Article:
The successor of today's LTE, or 4G, promises speeds up to a thousand times faster than the best cellphone users can currently hope for, if recent testing by Ericsson and MTN is anything to go by: 20Gbps versus the current average 20mbps speeds of LTE in South Africa.
And it will be here soon. There is not yet a 5G standard, but that could change as soon as the middle of this year, Ericsson’s head of networks solutions Ahmad Husseini told the MyBroadband Underground Mobile Networking conference in February – and devices could follow in 2019.
But there is a catch: South Africa is lagging behind in shifting to digital television signals, and that is going to drive up the price of 5G.
5G requires radio frequency spectrum, which has become ever more scarce as demand demand grows for faster, better and cheaper mobile services. Data is expensive for many reasons, but the shortage of spectrum is an important one, and it will only get worse with 5G.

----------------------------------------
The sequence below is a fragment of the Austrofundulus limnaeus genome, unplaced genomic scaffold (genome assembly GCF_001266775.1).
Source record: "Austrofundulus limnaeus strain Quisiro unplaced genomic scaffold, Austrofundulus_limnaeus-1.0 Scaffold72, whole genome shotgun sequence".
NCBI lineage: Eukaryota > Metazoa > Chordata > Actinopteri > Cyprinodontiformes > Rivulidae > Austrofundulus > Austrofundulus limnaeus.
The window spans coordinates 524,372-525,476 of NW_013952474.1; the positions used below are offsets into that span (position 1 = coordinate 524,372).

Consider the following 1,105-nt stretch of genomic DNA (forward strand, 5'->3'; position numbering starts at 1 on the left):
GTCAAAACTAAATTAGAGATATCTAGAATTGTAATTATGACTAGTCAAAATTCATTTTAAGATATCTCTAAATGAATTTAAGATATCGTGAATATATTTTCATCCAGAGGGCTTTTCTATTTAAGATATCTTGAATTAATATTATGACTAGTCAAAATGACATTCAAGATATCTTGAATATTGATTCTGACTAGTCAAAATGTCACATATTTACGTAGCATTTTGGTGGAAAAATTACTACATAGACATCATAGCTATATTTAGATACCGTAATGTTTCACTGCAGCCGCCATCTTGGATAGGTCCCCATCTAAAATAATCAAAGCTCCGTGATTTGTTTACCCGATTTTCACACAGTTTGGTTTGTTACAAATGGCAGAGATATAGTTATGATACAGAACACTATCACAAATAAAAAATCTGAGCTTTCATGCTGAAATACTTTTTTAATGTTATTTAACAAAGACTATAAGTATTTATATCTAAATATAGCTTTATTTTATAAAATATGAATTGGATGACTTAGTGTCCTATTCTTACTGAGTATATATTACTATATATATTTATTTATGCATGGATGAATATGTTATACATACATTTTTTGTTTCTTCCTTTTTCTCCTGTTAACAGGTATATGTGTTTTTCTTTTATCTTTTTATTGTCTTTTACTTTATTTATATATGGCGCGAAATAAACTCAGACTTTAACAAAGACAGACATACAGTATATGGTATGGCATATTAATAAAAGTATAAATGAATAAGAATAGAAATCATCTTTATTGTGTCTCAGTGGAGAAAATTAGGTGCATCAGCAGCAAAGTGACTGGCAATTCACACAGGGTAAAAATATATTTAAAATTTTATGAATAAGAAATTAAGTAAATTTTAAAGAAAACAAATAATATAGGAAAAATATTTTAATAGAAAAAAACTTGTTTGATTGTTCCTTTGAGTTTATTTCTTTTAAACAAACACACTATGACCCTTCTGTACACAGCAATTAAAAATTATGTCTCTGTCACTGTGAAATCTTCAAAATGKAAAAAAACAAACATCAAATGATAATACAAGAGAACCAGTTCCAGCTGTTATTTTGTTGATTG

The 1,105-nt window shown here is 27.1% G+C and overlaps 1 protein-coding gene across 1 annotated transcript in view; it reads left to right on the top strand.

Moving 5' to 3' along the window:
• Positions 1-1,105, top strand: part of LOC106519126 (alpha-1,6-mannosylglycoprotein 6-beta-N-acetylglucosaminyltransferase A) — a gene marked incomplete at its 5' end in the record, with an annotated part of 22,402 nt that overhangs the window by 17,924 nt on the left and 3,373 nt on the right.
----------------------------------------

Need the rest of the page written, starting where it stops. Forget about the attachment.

The global move from spectrum-inefficient analogue television signals to digital terrestrial television was supposed to free up just the kind of spectrum required for 5G. In South Africa, however, that migration has been an utter mess.
There are ways around a shortage of spectrum such as rejigging equipment to "refarm" existing spectrum, but Husseini noted that this is expensive. Densification, or building many more base stations, is even more expensive, as is advanced beam-forming layered with multiple input multiple output (mimo) technology.
All of which promises to make 5G more expensive in South Africa than it will be elsewhere in the world, as operators hike prices to earn back their investment in hardware that, with the right spectrum allocation, would not be necessary.
South Africa has always led the mobile world, MTN's general manager of engineering Zoltan Miklos to the MyBroadband conference.
"This is the first time we’re on the back foot."
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